At eleven o’clock in the morning, five National Police officers, including Jesús Ordóñez Pérez, went to the Susperregui Inn, in the Franchilla farmhouse, to get some rolls for their lunch, without realising that they were under surveillance by a terrorist unit. Three of the officers had arrived in uniform in a Z car with police markings, while the other two were in plain clothes and were travelling in an unmarked navy blue Seat 131 Supermirafiori.
800 metres from the restaurant, terrorists opened fire on the two cars with automatic weapons from several different angles. Because of the rough terrain, the cars were travelling at low speed, making them an easy target. The officers returned fire, but failed to hit any of the terrorists. Two of the officers, Jesús Ordóñez Pérez and Juan Seronero Sacristán, were riddled with bullets and died instantly. Two others, Alfonso López Fernández and Antonio Cedillo Toscano, were seriously wounded and died hours later. The sole survivor was Juan José Torrente Terón, who spent nearly nine months convalescing.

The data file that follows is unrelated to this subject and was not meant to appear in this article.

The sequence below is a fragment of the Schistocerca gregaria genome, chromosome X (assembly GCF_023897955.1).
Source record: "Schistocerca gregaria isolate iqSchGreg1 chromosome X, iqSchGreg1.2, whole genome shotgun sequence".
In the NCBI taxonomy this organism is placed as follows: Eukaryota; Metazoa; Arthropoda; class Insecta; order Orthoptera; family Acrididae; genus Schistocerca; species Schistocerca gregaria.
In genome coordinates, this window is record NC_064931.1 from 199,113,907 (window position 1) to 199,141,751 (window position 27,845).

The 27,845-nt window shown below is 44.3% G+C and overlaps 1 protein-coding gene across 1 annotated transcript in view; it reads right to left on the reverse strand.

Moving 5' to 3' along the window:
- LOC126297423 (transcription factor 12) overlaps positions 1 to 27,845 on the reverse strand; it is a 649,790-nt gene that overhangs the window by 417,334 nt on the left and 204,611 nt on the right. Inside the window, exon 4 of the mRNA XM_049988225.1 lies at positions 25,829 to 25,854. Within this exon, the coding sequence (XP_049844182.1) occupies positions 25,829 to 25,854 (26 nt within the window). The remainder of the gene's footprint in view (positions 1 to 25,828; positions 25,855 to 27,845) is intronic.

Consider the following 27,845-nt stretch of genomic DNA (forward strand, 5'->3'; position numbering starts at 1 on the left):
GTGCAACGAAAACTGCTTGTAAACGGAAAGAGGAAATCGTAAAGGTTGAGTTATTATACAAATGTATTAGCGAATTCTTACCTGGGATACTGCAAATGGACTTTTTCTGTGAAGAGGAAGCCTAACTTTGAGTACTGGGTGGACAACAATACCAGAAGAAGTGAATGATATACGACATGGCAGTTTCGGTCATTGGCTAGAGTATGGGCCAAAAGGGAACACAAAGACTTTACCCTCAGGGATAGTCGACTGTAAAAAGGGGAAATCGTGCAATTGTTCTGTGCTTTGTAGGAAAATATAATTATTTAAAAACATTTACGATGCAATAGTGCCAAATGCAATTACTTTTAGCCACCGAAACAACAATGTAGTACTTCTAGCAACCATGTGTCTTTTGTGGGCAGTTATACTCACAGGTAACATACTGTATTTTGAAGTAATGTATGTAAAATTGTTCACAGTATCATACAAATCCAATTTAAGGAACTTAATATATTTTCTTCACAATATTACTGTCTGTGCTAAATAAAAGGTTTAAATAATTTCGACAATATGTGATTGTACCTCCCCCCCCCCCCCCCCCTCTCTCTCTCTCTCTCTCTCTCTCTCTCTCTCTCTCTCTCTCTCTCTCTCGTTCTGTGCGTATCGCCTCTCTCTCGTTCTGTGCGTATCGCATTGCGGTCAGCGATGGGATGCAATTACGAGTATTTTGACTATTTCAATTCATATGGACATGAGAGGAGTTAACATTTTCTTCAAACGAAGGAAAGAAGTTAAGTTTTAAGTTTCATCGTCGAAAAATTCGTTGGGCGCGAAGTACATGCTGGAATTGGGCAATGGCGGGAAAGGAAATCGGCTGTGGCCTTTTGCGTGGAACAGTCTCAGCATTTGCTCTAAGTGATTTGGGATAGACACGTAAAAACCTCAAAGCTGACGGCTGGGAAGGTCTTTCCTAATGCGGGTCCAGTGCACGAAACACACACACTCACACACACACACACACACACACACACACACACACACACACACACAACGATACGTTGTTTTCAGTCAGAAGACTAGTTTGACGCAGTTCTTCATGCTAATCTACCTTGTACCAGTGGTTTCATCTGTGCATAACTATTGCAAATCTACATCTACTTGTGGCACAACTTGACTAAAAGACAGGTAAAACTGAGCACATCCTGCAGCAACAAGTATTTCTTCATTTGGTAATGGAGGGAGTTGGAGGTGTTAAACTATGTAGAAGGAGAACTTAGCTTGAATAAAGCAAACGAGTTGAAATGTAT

The only person convicted of the attack was Jesús María Zabarte, known as “the butcher of Mondragón”. However, he was only involved in surveillance and not in the attack itself. The actual perpetrators of the killing have never been brought to justice.